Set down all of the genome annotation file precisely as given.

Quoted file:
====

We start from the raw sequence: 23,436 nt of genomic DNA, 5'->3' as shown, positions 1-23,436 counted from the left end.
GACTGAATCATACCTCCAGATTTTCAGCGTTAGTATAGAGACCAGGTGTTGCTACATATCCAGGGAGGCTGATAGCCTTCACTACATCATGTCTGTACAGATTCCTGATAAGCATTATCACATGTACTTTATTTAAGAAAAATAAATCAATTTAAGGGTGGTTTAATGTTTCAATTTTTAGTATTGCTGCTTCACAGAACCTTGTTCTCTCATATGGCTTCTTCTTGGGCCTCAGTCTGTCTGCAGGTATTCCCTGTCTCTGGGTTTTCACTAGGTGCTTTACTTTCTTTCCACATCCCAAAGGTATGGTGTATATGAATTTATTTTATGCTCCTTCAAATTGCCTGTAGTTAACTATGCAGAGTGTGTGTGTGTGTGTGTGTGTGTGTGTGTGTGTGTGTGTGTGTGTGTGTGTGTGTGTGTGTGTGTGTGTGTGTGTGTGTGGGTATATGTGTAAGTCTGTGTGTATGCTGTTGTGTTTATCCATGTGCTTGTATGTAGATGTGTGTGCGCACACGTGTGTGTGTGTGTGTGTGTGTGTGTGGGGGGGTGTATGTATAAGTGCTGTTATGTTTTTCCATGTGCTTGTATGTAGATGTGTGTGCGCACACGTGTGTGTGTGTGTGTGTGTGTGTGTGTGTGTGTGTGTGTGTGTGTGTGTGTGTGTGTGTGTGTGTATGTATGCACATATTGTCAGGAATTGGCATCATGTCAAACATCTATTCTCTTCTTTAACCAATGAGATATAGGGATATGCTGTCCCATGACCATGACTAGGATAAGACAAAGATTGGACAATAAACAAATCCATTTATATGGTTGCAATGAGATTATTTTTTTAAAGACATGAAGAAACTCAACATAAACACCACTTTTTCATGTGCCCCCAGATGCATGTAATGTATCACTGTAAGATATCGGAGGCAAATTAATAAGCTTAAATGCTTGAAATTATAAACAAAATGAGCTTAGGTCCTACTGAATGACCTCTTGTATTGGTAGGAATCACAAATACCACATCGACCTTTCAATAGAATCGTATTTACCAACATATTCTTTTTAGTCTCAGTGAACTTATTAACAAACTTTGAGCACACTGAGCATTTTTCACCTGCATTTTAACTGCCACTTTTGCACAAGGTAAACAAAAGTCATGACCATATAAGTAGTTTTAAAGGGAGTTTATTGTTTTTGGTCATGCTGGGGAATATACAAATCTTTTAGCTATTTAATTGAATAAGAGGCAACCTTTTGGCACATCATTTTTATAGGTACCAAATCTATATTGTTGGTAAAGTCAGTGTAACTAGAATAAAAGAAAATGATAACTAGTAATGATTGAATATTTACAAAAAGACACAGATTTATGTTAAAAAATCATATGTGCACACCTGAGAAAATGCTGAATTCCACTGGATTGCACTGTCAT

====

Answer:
We start from the raw sequence: 23,436 nt of genomic DNA, 5'->3' as shown, positions 1-23,436 counted from the left end.
GACTGAATCATACCTCCAGATTTTCAGCGTTAGTATAGAGACCAGGTGTTGCTACATATCCAGGGAGGCTGATAGCCTTCACTACATCATGTCTGTACAGATTCCTGATAAGCATTATCACATGTACTTTATTTAAGAAAAATAAATCAATTTAAGGGTGGTTTAATGTTTCAATTTTTAGTATTGCTGCTTCACAGAACCTTGTTCTCTCATATGGCTTCTTCTTGGGCCTCAGTCTGTCTGCAGGTATTCCCTGTCTCTGGGTTTTCACTAGGTGCTTTACTTTCTTTCCACATCCCAAAGGTATGGTGTATATGAATTTATTTTATGCTCCTTCAAATTGCCTGTAGTTAACTATGCAGAGTGTGTGTGTGTGTGTGTGTGTGTGTGTGTGTGTGTGTGTGTGTGTGTGTGTGTGTGTGTGTGTGTGTGTGTGTGTGTGTGGGTATATGTGTAAGTCTGTGTGTATGCTGTTGTGTTTATCCATGTGCTTGTATGTAGATGTGTGTGCGCACACGTGTGTGTGTGTGTGTGTGTGTGTGTGGGGGGGTGTATGTATAAGTGCTGTTATGTTTTTCCATGTGCTTGTATGTAGATGTGTGTGCGCACACGTGTGTGTGTGTGTGTGTGTGTGTGTGTGTGTGTGTGTGTGTGTGTGTGTGTGTGTGTGTGTGTGTATGTATGCACATATTGTCAGGAATTGGCATCATGTCAAACATCTATTCTCTTCTTTAACCAATGAGATATAGGGATATGCTGTCCCATGACCATGACTAGGATAAGACAAAGATTGGACAATAAACAAATCCATTTATATGGTTGCAATGAGATTATTTTTTTAAAGACATGAAGAAACTCAACATAAACACCACTTTTTCATGTGCCCCCAGATGCATGTAATGTATCACTGTAAGATATCGGAGGCAAATTAATAAGCTTAAATGCTTGAAATTATAAACAAAATGAGCTTAGGTCCTACTGAATGACCTCTTGTATTGGTAGGAATCACAAATACCACATCGACCTTTCAATAGAATCGTATTTACCAACATATTCTTTTTAGTCTCAGTGAACTTATTAACAAACTTTGAGCACACTGAGCATTTTTCACCTGCATTTTAACTGCCACTTTTGCACAAGGTAAACAAAAGTCATGACCATATAAGTAGTTTTAAAGGGAGTTTATTGTTTTTGGTCATGCTGGGGAATATACAAATCTTTTAGCTATTTAATTGAATAAGAGGCAACCTTTTGGCACATCATTTTTATAGGTACCAAATCTATATTGTTGGTAAAGTCAGTGTAACTAGAATAAAAGAAAATGATAACTAGTAATGATTGAATATTTACAAAAAGACACAGATTTATGTTAAAAAATCATATGTGCACACCTGAGAAAATGCTGAATTCCACTGGATTGCACTGTCAT